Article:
Pathways to Sleep ID. From Health to Sleep The Mindfulness Pathways

Pathways to Sleep ID. From Health to Sleep The Mindfulness Pathways

In recent years, a substantial shifting of attention has occurred regarding what is often called: “the Mind Body Spirit Connection.” This involves the crossing of significant boundaries between psychology, biology and spirituality. It also involves a crossing of the Pacific Ocean. West is meeting East. Buddhism dances with Judaism. Psychotherapy interweaves with the practices of Yoga. Stress reduction strategies are infused with the practices of meditation. The holistic health perspectives of Vedanta India complement the healthy lifestyle perspectives that drive the formulation of integrative medical practices in North America. At the heart of the new alliances are four closely related practices: mindfulness, meditation, guided imagery and visualization. Each of these practices can serve as a valuable pathway to high quality sleep.

Attention and Sleep

There is something more that occurs with mindfulness—something that goes beyond the impact found with physical activity. The connection between our minds and our bodies is something we can instinctively feel. But how much attention do we pay to our bodily sensations from moment to moment? To truly understand our own emotional lives and those of the people around us, we need a high level of awareness. This awareness is achieved through the practice of mindfulness and the development of body intelligence.

As we have already noted attentiveness might be the key factor when it comes to the role played by mindfulness at a pathway to sleep. Specifically, with physical (and psychological) awareness comes three important outcomes that relate directly (or indirectly) to sleep quality. First, with mindfulness we are more likely to be aware of the areas of our physical body and biological functioning that need most attention. With mindfulness, we are listening to our body—and can more readily attend to the additional work that is needed. If we are healthier and our bodies are “in tune”, then we are likely to have a better night of sleep.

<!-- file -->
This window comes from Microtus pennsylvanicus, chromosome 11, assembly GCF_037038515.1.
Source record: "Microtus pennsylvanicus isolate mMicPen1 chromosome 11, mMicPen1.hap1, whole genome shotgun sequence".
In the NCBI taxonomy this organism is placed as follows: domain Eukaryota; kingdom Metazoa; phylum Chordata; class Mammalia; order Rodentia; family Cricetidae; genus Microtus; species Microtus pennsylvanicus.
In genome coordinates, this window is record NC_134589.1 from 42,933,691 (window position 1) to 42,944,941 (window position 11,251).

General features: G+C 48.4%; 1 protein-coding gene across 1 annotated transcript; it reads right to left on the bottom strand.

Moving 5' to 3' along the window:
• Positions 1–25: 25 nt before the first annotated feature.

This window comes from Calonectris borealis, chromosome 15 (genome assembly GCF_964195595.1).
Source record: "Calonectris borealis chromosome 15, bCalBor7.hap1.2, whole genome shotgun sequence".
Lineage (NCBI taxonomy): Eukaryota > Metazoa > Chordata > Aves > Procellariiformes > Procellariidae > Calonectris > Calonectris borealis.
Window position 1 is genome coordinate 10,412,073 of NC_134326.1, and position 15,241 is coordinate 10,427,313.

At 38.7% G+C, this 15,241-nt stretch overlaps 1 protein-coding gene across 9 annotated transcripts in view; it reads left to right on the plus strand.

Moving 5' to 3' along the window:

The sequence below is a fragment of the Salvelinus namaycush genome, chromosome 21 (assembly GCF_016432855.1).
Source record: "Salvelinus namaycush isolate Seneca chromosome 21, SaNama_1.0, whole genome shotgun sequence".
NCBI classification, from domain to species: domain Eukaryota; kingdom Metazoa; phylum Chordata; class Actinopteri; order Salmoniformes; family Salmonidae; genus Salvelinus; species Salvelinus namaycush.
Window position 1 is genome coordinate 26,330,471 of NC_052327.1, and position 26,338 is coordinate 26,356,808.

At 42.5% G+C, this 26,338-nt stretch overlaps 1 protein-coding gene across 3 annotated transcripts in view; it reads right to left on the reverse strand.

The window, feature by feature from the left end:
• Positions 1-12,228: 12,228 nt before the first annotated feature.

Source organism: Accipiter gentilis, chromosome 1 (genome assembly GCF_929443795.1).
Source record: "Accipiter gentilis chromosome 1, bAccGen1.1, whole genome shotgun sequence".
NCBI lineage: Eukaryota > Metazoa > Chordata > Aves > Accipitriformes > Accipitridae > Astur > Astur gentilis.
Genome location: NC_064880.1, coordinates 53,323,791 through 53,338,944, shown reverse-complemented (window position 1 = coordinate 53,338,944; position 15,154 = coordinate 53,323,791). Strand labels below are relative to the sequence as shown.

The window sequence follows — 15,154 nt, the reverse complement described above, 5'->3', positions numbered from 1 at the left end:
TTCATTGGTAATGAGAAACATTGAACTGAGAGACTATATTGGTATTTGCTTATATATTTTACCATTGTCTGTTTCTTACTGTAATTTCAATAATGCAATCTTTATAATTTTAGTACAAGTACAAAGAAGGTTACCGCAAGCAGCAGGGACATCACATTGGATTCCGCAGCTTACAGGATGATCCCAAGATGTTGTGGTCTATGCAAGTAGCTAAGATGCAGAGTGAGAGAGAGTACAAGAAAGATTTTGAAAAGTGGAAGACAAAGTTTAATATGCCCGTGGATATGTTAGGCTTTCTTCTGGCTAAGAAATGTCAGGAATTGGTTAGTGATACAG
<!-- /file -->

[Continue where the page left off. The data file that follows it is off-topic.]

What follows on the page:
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About the Author

Gay TeurmanGay Teurman, Psy.D., M.F.T., is an individual and group psychotherapist, pending BCIA certification as a Neuro psychologist. Dr. Teurman currently is the Director and founder of Brain Health Clinic in East Sacramento. The Brain Health Clinic is a health psychology clinic that specializes in Traumatic brain injury, memory loss, Post traumatic stress disorder, post concussive syndrome, chronic depression/anxiety and many other conditions with holistic treatment interventions. Dr. Teurman has extensive experience in the areas of program planning and development, and the formulation of state regulations and professional mental health standards as they relate to client treatment, patient rights and client/patient confidentiality, and related ethical issues. Dr. Teurman has substantial experience in conducting clinical assessments, co-occurring disorders, clinical supervision and health psychology. She frequently makes presentations to professional audiences on various psychological issues and provides training sessions on psychological assessment and research. Dr. Teurman has broad-based experience in government system analysis and implementation of community-based legislation.

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